MILLERSBURG, Ohio - 12-year-old Jackson Hepner was visiting his family’s hotel in Ohio in July when he made the discovery of a lifetime: a woolly mammoth tooth nearly the size of his head found in a creek bed near the hotel.
Jason Nies, who runs The Inn at Honey Run in Millersburg, Ohio is related to Jackson and was hosting a family reunion at the hotel when the tooth was found.
On July 26, Nies said Jackson was playing in a nearby creek with other relatives when he brought up what looked like a fossil of some kind.
At first everyone thought it might be a Mastadon tooth since Nies had said a giant Mastadon was discovered in the area in the 1800s, but after doing some research online, Nies contacted local universities where various professors confirmed that it was indeed a woolly mammoth’s tooth.
Nies said that Nigel Brush, professor of geology at Ashland University, who is also the co-founder of the Killbuck Valley Natural History Museum, visited the hotel and physically inspected the tooth.
Nies said Jackson lit up when he realized what he had discovered.
The hotel posted about the find on their Facebook page, saying that local professors confirmed that the tooth was an upper third molar from a woolly mammoth, noting the tooth’s parallel ridges that the animal used for grinding grass and seeds.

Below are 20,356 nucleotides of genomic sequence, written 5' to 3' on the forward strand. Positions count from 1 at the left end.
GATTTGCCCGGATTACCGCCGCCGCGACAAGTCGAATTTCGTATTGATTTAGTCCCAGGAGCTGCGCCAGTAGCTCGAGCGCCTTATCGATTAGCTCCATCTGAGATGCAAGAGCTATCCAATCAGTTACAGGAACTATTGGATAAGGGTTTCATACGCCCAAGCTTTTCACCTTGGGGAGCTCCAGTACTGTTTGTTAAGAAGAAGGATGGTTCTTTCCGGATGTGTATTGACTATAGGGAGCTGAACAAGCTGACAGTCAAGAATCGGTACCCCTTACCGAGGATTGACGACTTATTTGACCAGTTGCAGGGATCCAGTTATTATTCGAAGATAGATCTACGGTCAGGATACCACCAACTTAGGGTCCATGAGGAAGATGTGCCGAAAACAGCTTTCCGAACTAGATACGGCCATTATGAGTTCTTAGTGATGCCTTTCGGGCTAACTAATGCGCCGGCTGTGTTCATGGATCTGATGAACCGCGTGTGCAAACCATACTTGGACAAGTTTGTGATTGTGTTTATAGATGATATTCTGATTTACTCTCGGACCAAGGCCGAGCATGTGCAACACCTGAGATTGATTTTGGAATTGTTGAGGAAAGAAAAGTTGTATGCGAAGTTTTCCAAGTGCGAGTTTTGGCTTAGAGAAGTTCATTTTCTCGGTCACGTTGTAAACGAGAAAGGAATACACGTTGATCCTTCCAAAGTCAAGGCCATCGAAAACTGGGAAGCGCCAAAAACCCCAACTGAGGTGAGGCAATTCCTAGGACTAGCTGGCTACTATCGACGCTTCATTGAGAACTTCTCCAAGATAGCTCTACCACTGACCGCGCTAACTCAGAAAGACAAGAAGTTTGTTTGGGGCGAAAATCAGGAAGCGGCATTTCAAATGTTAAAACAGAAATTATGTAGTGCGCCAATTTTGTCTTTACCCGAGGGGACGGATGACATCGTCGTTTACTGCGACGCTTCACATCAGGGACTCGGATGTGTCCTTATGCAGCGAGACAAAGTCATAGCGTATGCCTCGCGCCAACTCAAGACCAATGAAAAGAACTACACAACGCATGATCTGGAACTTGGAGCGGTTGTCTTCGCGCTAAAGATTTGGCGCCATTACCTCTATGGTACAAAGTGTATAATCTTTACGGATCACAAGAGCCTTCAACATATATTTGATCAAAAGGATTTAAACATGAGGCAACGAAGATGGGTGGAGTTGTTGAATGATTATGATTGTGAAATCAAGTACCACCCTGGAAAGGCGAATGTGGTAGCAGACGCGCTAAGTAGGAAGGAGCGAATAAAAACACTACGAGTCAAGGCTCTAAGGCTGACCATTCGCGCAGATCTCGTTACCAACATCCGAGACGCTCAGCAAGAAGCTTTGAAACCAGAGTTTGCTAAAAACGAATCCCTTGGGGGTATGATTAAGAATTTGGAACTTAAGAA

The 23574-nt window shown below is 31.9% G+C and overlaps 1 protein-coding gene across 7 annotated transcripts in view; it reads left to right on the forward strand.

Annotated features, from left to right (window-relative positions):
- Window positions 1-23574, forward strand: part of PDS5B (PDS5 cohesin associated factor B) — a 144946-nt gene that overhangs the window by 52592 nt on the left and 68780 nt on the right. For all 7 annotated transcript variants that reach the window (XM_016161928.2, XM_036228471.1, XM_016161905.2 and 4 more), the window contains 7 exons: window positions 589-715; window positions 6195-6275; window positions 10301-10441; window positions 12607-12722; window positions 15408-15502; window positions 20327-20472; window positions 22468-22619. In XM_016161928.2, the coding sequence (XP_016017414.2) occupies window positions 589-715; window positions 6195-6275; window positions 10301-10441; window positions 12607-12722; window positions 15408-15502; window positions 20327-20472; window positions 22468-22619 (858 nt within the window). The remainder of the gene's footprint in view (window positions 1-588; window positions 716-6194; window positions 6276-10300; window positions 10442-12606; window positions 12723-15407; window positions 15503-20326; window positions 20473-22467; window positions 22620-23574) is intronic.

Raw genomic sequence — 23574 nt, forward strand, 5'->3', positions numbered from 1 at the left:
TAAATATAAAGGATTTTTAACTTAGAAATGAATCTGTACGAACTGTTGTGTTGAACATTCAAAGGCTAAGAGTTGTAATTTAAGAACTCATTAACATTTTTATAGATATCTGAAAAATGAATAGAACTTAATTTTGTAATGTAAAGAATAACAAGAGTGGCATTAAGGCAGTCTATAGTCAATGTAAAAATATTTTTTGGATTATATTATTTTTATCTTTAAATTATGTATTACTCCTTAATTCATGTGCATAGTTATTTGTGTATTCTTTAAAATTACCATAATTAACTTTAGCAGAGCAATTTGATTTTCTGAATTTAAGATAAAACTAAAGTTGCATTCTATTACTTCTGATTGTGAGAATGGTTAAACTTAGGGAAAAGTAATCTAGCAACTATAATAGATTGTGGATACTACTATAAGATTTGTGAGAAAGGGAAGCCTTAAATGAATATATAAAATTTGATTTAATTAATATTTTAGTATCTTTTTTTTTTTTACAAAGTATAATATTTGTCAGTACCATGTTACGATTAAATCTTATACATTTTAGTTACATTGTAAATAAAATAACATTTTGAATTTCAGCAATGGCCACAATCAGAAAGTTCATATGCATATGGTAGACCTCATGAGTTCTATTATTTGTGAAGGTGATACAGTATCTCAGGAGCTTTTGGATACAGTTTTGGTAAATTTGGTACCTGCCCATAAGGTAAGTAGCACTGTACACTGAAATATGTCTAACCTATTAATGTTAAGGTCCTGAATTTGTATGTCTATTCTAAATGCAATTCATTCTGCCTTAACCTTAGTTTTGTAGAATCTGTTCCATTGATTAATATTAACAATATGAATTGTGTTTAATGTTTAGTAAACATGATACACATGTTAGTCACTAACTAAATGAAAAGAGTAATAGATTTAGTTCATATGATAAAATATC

In a blog post on the hotel’s website, a picture of Jackson’s handwritten account including a detailed map of where the tooth was found read, “I found the mammoth tooth about ten yards upstream from the bridge we had our family pictures on. It was partially buried on the left side of the creek. It was completely out of the water on the creek bed.”
Nies said that after getting the tooth authenticated, some universities inquired about obtaining the tooth, but that he planned on returning it to Jackson.
The hotel’s blog noted that Jackson awaits the “safe return of his tooth,” adding that they “couldn’t be prouder to be the site of such an extraordinary find and unforgettable experience.”